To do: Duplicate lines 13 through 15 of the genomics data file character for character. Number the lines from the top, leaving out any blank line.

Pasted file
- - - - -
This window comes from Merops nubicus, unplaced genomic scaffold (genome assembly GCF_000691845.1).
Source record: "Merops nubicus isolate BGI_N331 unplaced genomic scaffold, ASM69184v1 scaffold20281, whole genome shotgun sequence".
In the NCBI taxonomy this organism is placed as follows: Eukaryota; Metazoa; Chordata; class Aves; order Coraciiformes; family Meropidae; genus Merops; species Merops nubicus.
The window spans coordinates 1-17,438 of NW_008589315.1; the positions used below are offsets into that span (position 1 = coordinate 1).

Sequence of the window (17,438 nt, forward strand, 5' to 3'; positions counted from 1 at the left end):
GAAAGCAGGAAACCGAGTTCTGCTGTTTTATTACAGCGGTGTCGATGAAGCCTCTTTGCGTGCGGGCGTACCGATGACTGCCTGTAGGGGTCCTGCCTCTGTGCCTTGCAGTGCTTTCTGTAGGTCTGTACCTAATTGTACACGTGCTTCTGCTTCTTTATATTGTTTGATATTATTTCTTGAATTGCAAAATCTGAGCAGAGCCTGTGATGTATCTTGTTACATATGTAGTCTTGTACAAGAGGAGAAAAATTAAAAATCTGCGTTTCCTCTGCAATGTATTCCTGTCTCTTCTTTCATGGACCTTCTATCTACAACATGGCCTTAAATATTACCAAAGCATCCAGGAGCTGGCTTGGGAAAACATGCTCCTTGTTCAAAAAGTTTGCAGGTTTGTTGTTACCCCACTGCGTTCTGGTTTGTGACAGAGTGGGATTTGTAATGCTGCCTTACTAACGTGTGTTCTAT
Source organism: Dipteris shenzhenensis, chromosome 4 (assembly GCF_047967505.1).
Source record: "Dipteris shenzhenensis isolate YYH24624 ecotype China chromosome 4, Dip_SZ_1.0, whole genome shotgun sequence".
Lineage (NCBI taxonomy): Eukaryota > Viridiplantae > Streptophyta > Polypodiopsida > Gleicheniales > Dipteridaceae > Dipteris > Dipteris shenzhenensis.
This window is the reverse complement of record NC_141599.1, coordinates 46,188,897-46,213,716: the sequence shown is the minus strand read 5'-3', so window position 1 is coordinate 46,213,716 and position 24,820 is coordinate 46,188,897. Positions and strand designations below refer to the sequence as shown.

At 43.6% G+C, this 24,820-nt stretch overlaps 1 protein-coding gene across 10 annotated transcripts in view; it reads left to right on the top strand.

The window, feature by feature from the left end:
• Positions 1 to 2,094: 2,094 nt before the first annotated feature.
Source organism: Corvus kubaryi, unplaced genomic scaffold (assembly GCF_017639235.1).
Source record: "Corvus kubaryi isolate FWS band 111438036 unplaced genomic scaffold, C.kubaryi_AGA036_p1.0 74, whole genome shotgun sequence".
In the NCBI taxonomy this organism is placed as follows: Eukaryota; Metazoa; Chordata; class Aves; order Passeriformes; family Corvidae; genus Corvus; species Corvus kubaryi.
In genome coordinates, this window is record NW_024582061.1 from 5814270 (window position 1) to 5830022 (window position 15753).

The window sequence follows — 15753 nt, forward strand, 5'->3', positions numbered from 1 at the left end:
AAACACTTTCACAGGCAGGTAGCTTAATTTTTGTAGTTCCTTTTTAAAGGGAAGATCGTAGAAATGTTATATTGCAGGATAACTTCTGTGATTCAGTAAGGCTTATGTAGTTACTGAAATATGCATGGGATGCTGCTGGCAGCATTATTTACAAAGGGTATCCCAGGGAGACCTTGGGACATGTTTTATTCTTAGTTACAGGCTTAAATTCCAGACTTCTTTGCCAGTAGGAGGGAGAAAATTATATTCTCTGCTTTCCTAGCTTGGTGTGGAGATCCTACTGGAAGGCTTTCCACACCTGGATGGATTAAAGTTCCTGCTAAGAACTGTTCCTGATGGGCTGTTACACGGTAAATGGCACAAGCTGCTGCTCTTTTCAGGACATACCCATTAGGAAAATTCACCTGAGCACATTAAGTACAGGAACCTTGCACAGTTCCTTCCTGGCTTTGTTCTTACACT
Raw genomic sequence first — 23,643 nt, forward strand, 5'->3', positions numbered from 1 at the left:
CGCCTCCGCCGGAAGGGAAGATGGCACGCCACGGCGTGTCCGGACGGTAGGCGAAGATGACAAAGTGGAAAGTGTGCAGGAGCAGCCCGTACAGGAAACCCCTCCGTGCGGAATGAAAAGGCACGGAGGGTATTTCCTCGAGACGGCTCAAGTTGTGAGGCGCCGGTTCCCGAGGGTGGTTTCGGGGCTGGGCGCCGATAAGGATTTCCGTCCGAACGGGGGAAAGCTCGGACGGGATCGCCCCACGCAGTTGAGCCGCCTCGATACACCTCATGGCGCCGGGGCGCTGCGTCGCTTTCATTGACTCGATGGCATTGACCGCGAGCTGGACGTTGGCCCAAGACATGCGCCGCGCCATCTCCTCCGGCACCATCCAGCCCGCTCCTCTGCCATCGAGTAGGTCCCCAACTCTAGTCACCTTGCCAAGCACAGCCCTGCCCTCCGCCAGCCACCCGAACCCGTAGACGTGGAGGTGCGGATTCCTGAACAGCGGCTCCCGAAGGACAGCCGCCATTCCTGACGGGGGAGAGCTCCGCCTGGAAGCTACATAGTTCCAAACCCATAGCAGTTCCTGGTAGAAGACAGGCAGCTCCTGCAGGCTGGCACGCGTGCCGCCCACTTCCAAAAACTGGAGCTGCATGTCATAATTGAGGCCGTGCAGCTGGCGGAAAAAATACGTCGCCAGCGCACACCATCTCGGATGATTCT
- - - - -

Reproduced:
• Positions 1 to 2,094: 2,094 nt before the first annotated feature.
Source organism: Corvus kubaryi, unplaced genomic scaffold (assembly GCF_017639235.1).
Source record: "Corvus kubaryi isolate FWS band 111438036 unplaced genomic scaffold, C.kubaryi_AGA036_p1.0 74, whole genome shotgun sequence".